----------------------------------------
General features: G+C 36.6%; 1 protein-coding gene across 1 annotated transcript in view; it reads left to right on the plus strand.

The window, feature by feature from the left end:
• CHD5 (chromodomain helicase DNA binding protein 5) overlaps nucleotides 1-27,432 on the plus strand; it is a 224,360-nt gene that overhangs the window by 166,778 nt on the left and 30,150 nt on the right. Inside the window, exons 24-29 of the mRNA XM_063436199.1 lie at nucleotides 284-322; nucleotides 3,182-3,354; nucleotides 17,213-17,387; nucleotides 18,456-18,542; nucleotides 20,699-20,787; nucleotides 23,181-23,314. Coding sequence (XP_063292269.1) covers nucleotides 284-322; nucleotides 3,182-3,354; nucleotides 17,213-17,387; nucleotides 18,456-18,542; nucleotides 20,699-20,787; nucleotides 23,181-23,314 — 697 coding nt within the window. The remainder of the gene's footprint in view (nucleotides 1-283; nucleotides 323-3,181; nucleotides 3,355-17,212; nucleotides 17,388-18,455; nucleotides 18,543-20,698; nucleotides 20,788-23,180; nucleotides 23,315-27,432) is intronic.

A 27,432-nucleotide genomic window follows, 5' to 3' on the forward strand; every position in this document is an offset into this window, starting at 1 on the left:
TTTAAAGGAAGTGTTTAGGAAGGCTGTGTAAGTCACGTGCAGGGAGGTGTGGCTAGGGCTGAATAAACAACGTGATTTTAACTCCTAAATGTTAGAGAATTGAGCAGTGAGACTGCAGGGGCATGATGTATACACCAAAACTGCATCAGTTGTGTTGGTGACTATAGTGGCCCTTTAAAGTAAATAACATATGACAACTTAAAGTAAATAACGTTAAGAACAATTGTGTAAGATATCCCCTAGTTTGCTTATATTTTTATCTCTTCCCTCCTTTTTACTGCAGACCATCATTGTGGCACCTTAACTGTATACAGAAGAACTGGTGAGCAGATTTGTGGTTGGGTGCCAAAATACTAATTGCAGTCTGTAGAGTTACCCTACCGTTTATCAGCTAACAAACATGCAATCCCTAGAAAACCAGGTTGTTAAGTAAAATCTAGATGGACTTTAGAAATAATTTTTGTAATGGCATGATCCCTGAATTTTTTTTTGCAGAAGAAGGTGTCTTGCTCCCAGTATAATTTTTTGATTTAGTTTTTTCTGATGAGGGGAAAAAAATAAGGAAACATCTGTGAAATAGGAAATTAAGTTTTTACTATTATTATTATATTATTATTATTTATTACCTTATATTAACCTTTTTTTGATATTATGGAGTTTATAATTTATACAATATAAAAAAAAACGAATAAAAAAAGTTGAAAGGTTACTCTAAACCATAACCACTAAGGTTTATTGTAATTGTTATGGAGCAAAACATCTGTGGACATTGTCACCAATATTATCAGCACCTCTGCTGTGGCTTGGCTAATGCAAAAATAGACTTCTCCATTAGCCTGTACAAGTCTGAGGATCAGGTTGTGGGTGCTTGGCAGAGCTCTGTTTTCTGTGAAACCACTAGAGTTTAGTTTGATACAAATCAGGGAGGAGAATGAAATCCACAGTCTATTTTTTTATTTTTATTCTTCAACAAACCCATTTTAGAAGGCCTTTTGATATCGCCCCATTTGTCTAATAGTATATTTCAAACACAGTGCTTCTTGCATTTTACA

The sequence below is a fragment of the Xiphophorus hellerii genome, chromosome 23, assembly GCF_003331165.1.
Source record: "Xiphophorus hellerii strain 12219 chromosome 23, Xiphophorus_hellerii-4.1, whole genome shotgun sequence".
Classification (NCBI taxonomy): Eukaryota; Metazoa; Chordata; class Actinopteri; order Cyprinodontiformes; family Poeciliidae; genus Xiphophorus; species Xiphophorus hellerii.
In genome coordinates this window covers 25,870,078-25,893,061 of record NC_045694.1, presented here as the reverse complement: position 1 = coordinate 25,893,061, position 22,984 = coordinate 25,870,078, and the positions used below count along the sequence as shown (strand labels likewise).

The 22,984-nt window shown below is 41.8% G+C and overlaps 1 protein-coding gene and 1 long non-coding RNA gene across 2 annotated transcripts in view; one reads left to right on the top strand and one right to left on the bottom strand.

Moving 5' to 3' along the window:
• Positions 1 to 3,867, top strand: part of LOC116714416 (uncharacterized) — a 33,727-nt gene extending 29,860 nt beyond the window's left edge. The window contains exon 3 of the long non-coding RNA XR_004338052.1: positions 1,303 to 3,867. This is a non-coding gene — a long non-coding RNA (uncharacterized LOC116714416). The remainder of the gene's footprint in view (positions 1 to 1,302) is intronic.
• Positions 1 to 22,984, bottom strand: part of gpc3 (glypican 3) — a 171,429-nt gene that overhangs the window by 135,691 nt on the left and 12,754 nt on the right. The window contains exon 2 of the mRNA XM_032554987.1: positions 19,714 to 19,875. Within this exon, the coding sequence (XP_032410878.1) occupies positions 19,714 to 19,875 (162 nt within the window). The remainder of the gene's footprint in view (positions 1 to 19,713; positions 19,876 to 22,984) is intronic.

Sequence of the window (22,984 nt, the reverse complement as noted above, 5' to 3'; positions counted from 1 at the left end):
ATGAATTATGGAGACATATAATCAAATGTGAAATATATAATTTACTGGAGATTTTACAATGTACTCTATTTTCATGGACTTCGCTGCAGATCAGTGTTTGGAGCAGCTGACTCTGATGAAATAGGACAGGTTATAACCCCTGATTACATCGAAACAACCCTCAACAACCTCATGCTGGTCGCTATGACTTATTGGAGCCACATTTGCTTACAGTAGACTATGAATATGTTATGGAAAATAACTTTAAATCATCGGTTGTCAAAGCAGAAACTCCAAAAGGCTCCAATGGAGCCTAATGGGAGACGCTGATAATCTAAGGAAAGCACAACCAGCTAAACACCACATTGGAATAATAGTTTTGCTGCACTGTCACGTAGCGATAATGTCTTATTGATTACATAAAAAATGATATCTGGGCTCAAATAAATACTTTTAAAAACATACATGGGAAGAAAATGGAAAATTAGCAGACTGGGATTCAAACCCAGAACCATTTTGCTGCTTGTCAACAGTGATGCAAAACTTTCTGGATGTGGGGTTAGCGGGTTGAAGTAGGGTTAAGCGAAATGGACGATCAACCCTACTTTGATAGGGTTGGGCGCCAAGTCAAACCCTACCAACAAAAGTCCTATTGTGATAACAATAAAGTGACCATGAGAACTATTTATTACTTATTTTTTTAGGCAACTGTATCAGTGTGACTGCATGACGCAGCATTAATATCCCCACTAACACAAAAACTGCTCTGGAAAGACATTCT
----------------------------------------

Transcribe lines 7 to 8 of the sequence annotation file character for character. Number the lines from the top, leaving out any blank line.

Source record: "Xiphophorus hellerii strain 12219 chromosome 23, Xiphophorus_hellerii-4.1, whole genome shotgun sequence".
Classification (NCBI taxonomy): Eukaryota; Metazoa; Chordata; class Actinopteri; order Cyprinodontiformes; family Poeciliidae; genus Xiphophorus; species Xiphophorus hellerii.